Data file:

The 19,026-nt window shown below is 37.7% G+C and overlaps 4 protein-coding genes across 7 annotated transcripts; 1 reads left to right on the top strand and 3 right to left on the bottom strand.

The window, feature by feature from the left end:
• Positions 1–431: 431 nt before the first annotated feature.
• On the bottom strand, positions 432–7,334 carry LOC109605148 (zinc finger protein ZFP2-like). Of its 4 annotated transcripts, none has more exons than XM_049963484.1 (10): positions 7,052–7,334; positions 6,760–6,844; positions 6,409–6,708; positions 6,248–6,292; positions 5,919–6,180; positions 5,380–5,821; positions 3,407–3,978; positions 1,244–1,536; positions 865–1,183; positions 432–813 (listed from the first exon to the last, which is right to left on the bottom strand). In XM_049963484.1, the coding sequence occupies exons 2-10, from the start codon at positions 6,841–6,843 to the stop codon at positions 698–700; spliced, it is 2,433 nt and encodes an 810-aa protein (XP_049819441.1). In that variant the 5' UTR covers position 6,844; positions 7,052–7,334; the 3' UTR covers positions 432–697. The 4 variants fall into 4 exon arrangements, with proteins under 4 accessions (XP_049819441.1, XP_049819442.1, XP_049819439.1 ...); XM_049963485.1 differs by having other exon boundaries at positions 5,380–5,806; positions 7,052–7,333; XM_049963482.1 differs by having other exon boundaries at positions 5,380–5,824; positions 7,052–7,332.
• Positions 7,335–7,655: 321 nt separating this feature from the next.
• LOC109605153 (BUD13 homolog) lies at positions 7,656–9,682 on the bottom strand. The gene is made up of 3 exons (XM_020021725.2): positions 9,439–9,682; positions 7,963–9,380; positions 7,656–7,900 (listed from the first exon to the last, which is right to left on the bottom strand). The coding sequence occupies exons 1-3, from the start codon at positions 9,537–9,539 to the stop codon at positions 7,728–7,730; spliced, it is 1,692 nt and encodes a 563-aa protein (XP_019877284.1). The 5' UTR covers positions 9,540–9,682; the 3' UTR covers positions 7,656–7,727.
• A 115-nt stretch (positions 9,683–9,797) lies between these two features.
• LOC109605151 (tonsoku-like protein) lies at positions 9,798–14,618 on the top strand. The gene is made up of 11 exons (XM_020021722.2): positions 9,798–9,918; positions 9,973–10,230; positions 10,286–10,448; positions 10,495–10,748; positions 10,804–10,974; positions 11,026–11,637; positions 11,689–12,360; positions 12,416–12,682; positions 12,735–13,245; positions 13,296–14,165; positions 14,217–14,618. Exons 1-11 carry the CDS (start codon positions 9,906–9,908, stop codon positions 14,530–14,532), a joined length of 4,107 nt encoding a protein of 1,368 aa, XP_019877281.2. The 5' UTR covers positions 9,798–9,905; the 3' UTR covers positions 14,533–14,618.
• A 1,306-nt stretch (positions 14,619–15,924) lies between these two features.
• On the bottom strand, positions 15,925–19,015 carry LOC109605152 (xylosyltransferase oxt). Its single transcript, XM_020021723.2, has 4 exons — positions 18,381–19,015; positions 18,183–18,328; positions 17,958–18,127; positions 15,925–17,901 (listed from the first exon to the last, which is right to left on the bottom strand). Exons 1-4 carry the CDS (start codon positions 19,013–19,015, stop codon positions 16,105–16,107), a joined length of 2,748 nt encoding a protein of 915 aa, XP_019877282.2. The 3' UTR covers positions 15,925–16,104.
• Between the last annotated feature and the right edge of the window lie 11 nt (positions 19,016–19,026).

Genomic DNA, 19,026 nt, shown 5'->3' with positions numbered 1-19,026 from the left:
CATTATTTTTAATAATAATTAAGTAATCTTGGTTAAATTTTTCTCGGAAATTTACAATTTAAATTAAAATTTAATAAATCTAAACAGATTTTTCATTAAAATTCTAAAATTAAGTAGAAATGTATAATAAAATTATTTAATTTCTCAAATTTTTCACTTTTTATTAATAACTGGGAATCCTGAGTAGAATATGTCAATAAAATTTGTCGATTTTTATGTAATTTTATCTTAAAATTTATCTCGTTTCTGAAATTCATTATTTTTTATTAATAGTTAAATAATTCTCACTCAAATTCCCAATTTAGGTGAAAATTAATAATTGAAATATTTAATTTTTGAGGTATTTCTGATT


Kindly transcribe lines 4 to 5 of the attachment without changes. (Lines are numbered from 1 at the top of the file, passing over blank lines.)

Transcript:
• On the bottom strand, positions 432–7,334 carry LOC109605148 (zinc finger protein ZFP2-like). Of its 4 annotated transcripts, none has more exons than XM_049963484.1 (10): positions 7,052–7,334; positions 6,760–6,844; positions 6,409–6,708; positions 6,248–6,292; positions 5,919–6,180; positions 5,380–5,821; positions 3,407–3,978; positions 1,244–1,536; positions 865–1,183; positions 432–813 (listed from the first exon to the last, which is right to left on the bottom strand). In XM_049963484.1, the coding sequence occupies exons 2-10, from the start codon at positions 6,841–6,843 to the stop codon at positions 698–700; spliced, it is 2,433 nt and encodes an 810-aa protein (XP_049819441.1). In that variant the 5' UTR covers position 6,844; positions 7,052–7,334; the 3' UTR covers positions 432–697. The 4 variants fall into 4 exon arrangements, with proteins under 4 accessions (XP_049819441.1, XP_049819442.1, XP_049819439.1 ...); XM_049963485.1 differs by having other exon boundaries at positions 5,380–5,806; positions 7,052–7,333; XM_049963482.1 differs by having other exon boundaries at positions 5,380–5,824; positions 7,052–7,332.
• Positions 7,335–7,655: 321 nt separating this feature from the next.